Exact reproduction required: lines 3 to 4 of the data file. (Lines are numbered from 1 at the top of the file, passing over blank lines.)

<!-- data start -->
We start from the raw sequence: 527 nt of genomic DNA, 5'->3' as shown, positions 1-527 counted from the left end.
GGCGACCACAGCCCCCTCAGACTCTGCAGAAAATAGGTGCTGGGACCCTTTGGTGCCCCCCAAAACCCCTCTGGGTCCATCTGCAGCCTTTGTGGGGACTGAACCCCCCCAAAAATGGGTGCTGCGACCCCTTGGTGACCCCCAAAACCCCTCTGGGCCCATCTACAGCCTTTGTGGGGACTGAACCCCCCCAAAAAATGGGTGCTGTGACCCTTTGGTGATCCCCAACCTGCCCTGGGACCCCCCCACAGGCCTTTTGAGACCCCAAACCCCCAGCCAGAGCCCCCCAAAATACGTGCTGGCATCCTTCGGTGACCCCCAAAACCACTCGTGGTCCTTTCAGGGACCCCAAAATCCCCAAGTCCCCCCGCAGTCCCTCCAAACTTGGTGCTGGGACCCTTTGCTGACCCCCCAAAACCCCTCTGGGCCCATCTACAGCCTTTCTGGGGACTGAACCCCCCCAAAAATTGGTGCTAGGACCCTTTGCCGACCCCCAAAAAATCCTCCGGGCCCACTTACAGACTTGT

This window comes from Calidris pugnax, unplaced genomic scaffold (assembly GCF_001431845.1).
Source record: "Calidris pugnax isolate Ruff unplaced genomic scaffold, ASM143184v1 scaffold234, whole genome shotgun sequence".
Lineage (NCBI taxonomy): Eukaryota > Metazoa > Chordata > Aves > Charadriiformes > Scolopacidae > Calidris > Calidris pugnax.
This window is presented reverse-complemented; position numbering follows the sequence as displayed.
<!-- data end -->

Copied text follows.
This window comes from Calidris pugnax, unplaced genomic scaffold (assembly GCF_001431845.1).
Source record: "Calidris pugnax isolate Ruff unplaced genomic scaffold, ASM143184v1 scaffold234, whole genome shotgun sequence".